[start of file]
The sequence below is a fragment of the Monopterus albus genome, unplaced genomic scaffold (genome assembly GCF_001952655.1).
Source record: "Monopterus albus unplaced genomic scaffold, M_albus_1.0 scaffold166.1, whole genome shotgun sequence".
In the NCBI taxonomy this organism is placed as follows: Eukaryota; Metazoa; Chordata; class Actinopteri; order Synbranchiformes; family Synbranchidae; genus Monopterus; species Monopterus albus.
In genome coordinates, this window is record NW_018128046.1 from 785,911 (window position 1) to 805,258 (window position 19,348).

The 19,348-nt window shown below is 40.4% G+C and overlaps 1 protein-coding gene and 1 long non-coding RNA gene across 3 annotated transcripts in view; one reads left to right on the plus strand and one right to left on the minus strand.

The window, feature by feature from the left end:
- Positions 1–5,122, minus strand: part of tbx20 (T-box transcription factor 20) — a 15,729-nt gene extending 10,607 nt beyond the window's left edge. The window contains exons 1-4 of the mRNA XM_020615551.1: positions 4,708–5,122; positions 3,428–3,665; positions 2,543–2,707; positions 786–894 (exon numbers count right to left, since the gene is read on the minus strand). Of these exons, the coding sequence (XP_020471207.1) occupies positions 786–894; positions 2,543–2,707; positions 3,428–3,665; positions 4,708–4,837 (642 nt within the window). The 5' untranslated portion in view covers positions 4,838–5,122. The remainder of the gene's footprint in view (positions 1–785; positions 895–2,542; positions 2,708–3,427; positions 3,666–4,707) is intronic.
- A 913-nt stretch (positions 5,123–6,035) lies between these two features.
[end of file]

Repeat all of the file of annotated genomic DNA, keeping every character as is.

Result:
The sequence below is a fragment of the Monopterus albus genome, unplaced genomic scaffold (genome assembly GCF_001952655.1).
Source record: "Monopterus albus unplaced genomic scaffold, M_albus_1.0 scaffold166.1, whole genome shotgun sequence".
In the NCBI taxonomy this organism is placed as follows: Eukaryota; Metazoa; Chordata; class Actinopteri; order Synbranchiformes; family Synbranchidae; genus Monopterus; species Monopterus albus.
In genome coordinates, this window is record NW_018128046.1 from 785,911 (window position 1) to 805,258 (window position 19,348).

The 19,348-nt window shown below is 40.4% G+C and overlaps 1 protein-coding gene and 1 long non-coding RNA gene across 3 annotated transcripts in view; one reads left to right on the plus strand and one right to left on the minus strand.

The window, feature by feature from the left end:
- Positions 1–5,122, minus strand: part of tbx20 (T-box transcription factor 20) — a 15,729-nt gene extending 10,607 nt beyond the window's left edge. The window contains exons 1-4 of the mRNA XM_020615551.1: positions 4,708–5,122; positions 3,428–3,665; positions 2,543–2,707; positions 786–894 (exon numbers count right to left, since the gene is read on the minus strand). Of these exons, the coding sequence (XP_020471207.1) occupies positions 786–894; positions 2,543–2,707; positions 3,428–3,665; positions 4,708–4,837 (642 nt within the window). The 5' untranslated portion in view covers positions 4,838–5,122. The remainder of the gene's footprint in view (positions 1–785; positions 895–2,542; positions 2,708–3,427; positions 3,666–4,707) is intronic.
- A 913-nt stretch (positions 5,123–6,035) lies between these two features.